Dear gluten free traveller, it is true that with our dietary restrictions, travelling always seems a bit risky, and bringing a whole second suitcase of provisions would be a bit over the top. So I’ve put together a few personal tips and trips that I’ve developed over the course of my travels.
- Travel backpack: Always read up about the grains of the country you’re going to. That way, there are no surprises and you can plan ahead with some backups, alternatives, or recipes! I would tell you that for the most part, developing countries tend to use a lot of rice. This will facilitate whatever you have in your travel backpack since you won’t always have access to a buffet whenever you want. Furthermore, it contains few derivative or processed products that can contain preservatives like gluten (ex: wheat starch). It’s less costly and simpler for you to eat what you want. On my part, it’s never easier for me to eat than when I’m travelling! And be cautious, as some of the fried things, buns, and small donuts may have been cooked with gluten.
- Everything about hotels: It’s important to specify to your travel agent your gluten intolerance or celiac disease, because sometimes they can recommend you hotels that offer à la carte meals; this diminishes the risk of cross contamination. For those who are less sensitive to contamination, hotel buffets could be amply satisfying, since more and more the big chains write the ingredients for each dish. After all, we aren’t the only ones with specific dietary restrictions.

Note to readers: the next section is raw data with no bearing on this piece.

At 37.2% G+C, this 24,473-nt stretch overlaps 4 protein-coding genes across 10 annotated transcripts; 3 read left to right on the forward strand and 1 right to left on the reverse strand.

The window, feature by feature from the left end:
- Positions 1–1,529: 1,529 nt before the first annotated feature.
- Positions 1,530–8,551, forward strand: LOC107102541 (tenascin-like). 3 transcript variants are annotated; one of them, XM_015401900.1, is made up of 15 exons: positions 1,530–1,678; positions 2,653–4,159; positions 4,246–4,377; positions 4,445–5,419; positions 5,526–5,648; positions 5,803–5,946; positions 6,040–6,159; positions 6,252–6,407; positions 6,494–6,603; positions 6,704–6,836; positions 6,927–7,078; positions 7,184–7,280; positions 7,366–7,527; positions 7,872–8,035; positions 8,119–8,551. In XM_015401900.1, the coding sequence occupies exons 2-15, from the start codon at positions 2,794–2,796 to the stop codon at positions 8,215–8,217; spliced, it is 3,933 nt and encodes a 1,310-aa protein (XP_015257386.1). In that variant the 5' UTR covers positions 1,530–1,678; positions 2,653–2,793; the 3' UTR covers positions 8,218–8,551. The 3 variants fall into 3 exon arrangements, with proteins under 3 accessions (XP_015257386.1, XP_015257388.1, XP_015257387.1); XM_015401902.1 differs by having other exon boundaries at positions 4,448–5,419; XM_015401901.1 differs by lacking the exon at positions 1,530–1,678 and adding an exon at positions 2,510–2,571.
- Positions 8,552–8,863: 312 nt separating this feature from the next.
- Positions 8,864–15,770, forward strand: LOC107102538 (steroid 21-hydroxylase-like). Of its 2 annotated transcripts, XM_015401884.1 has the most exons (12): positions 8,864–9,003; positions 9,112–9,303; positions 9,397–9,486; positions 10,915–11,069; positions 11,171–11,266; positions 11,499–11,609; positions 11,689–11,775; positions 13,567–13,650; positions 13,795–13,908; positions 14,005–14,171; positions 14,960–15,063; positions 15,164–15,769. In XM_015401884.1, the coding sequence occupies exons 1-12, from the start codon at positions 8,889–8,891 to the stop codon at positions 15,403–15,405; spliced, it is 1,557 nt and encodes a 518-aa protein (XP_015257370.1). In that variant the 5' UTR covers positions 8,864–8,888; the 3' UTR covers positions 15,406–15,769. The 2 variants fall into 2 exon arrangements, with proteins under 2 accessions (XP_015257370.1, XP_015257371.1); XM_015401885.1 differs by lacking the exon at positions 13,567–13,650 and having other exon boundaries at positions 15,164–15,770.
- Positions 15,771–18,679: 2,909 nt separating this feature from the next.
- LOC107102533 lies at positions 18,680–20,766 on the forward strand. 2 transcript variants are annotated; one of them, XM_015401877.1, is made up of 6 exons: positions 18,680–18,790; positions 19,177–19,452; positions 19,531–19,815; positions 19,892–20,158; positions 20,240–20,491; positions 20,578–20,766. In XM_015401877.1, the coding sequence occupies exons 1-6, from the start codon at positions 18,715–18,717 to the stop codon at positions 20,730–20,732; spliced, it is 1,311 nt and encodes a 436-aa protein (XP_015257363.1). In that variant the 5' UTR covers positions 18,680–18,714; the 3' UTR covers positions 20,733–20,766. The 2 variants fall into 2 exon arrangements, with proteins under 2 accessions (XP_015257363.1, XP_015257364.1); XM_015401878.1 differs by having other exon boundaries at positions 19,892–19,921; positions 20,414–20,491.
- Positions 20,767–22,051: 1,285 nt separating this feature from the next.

I present to you here my top 3 things to bring travelling!
- Activated charcoal tablets (in case you eat gluten).
- Sanitizing effects: purifies the body
- Detoxing effects: drug overdose, intoxication of slight to heavy metals, poisoning.
- Intestinal disorders: normalises digestion, calms diarrhea, gastroenteritis and constipation linked to intestinal fermentation.
- Digestive troubles: heartburn, gastric reflux, gas flatulence, bloating, irritable bowel cramps, usually the consequence of excessive fat and sugar consumption.
- Gluten free granola bars.
- Try to always keep a few bars in your bag, because if you don’t find a restaurant or you can’t eat there, you’ll have something to fall back on. In addition, it is lightweight and does not take up that much space. If possible, choose one with nuts or dried fruit, as it helps to keep you full longer. I used to take rice cakes because they’re lightweight, but they’re not really nourishing enough.
- Gluten free cornmeal (see below for more information).
- The app <find me gluten free> for your smart phone makes it easy to look up gluten free restaurants and other advice for being gluten free in a foreign country. Another important thing! Before buying a plane ticket, be sure to specify to the airline your dietary restriction. This way, before the flight, you can assure that the meals and snacks are gluten free. If you forget to do this, they usually have some extra. Usually the airline crew will be sympathetic and try to help find a solution :).